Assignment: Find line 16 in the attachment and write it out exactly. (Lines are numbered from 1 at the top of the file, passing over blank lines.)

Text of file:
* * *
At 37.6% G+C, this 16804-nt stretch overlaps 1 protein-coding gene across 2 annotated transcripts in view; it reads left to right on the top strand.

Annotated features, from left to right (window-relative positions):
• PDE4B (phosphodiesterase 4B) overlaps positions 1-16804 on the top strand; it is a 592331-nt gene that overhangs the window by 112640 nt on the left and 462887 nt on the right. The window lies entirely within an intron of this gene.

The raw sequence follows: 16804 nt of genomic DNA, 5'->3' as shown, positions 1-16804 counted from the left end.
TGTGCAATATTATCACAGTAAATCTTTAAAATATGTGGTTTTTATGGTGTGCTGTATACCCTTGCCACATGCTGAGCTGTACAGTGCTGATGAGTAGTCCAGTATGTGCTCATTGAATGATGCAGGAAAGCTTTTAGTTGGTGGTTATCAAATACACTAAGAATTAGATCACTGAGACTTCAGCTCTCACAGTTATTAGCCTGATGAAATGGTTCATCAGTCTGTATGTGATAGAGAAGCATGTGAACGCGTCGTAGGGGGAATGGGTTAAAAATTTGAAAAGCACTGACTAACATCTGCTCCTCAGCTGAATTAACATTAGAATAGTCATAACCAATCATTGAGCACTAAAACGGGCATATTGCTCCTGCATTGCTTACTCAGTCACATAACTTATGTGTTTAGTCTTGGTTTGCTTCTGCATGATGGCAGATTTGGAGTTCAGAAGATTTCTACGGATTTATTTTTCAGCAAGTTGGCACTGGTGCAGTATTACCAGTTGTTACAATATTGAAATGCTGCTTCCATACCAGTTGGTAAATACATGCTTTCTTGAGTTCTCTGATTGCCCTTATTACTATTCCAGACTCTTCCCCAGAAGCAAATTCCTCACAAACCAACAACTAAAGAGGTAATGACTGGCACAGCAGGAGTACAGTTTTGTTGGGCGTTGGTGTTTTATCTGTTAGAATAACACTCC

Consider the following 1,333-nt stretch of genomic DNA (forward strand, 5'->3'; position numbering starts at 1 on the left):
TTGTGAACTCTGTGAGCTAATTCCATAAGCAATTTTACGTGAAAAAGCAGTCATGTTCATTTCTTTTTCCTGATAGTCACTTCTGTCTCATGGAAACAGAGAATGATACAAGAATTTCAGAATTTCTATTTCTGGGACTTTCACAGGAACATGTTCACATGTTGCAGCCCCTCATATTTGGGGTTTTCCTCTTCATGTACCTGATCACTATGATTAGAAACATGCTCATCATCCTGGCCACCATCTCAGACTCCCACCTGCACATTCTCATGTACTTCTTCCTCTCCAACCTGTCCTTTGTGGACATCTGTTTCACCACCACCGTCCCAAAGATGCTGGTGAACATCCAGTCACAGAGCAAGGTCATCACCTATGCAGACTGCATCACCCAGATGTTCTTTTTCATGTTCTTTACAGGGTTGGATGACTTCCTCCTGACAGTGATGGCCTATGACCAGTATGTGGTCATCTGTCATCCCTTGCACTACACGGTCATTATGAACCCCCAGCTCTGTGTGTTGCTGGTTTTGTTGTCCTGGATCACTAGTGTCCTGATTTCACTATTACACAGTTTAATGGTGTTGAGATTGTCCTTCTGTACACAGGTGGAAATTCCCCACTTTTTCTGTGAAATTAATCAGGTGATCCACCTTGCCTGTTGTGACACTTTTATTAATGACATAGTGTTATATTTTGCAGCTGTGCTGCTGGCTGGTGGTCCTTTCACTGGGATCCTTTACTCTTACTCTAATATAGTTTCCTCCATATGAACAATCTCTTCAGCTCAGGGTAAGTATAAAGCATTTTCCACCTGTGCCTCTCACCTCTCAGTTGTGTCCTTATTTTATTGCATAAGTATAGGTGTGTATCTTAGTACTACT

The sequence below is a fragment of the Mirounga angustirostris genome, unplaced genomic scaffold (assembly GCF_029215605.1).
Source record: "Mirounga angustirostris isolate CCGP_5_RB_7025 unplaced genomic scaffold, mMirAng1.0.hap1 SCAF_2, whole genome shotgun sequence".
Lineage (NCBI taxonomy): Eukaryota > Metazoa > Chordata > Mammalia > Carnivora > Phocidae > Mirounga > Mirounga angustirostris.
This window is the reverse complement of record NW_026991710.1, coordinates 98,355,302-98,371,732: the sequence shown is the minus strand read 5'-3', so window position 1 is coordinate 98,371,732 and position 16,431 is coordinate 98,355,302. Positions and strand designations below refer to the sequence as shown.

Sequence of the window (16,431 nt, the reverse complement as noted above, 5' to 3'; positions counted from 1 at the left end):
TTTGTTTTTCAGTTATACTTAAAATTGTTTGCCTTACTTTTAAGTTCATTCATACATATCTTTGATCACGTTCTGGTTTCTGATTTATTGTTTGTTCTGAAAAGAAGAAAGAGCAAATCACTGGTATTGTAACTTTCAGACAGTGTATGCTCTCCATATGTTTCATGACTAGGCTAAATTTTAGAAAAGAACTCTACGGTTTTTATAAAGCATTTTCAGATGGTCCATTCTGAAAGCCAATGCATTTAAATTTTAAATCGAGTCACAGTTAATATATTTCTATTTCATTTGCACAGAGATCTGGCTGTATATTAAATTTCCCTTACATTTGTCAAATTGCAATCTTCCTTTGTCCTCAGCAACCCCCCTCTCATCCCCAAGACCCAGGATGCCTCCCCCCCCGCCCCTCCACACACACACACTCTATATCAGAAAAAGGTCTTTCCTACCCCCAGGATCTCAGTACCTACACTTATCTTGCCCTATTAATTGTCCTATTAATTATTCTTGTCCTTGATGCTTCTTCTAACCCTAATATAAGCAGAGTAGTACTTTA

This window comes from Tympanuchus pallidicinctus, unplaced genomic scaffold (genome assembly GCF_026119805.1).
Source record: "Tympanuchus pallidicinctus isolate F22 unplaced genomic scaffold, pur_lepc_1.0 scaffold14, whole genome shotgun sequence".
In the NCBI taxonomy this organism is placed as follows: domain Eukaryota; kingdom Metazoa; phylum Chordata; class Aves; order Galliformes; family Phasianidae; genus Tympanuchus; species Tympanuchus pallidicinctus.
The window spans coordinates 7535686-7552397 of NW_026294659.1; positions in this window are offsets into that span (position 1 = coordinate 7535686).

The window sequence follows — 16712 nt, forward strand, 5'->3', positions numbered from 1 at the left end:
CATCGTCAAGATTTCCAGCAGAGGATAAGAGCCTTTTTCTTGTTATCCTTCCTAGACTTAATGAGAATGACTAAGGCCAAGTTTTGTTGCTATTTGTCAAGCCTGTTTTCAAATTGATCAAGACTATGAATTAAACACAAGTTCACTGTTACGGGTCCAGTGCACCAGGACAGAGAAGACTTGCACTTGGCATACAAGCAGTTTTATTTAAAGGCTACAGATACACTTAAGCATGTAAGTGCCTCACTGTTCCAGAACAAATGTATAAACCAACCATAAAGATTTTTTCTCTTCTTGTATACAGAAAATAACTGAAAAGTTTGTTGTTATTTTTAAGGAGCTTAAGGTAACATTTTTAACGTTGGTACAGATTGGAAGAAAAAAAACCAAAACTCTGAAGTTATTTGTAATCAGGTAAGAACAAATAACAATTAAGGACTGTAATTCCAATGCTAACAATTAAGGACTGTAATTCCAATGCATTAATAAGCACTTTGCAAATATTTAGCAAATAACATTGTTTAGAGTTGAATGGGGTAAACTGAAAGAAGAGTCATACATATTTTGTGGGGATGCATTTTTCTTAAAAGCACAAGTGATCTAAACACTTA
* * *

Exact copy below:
In the NCBI taxonomy this organism is placed as follows: domain Eukaryota; kingdom Metazoa; phylum Chordata; class Aves; order Galliformes; family Phasianidae; genus Tympanuchus; species Tympanuchus pallidicinctus.